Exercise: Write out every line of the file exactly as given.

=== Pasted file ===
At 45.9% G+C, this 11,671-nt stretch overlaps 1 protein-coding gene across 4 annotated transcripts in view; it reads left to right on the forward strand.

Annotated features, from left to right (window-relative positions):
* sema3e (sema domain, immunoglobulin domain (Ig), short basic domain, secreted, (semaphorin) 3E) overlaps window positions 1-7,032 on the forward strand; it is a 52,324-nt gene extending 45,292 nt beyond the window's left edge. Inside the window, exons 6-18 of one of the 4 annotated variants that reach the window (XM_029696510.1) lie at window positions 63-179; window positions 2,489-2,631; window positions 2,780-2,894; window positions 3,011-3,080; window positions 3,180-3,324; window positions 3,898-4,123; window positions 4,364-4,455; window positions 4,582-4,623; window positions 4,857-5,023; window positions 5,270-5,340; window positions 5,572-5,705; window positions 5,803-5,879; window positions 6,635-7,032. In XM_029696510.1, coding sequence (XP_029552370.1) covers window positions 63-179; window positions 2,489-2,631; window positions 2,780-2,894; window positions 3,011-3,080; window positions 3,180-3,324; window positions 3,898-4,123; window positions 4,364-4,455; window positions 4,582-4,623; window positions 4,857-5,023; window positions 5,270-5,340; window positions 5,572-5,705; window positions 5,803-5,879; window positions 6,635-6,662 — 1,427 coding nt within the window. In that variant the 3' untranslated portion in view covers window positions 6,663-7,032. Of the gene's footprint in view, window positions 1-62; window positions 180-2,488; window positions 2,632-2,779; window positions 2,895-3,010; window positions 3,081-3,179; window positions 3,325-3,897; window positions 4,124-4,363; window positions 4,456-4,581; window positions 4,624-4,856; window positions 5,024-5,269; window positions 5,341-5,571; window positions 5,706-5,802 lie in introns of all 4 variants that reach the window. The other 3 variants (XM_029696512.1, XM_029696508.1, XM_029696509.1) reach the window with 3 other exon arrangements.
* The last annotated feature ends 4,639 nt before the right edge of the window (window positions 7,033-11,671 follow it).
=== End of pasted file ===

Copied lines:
At 45.9% G+C, this 11,671-nt stretch overlaps 1 protein-coding gene across 4 annotated transcripts in view; it reads left to right on the forward strand.

Annotated features, from left to right (window-relative positions):
* sema3e (sema domain, immunoglobulin domain (Ig), short basic domain, secreted, (semaphorin) 3E) overlaps window positions 1-7,032 on the forward strand; it is a 52,324-nt gene extending 45,292 nt beyond the window's left edge. Inside the window, exons 6-18 of one of the 4 annotated variants that reach the window (XM_029696510.1) lie at window positions 63-179; window positions 2,489-2,631; window positions 2,780-2,894; window positions 3,011-3,080; window positions 3,180-3,324; window positions 3,898-4,123; window positions 4,364-4,455; window positions 4,582-4,623; window positions 4,857-5,023; window positions 5,270-5,340; window positions 5,572-5,705; window positions 5,803-5,879; window positions 6,635-7,032. In XM_029696510.1, coding sequence (XP_029552370.1) covers window positions 63-179; window positions 2,489-2,631; window positions 2,780-2,894; window positions 3,011-3,080; window positions 3,180-3,324; window positions 3,898-4,123; window positions 4,364-4,455; window positions 4,582-4,623; window positions 4,857-5,023; window positions 5,270-5,340; window positions 5,572-5,705; window positions 5,803-5,879; window positions 6,635-6,662 — 1,427 coding nt within the window. In that variant the 3' untranslated portion in view covers window positions 6,663-7,032. Of the gene's footprint in view, window positions 1-62; window positions 180-2,488; window positions 2,632-2,779; window positions 2,895-3,010; window positions 3,081-3,179; window positions 3,325-3,897; window positions 4,124-4,363; window positions 4,456-4,581; window positions 4,624-4,856; window positions 5,024-5,269; window positions 5,341-5,571; window positions 5,706-5,802 lie in introns of all 4 variants that reach the window. The other 3 variants (XM_029696512.1, XM_029696508.1, XM_029696509.1) reach the window with 3 other exon arrangements.
* The last annotated feature ends 4,639 nt before the right edge of the window (window positions 7,033-11,671 follow it).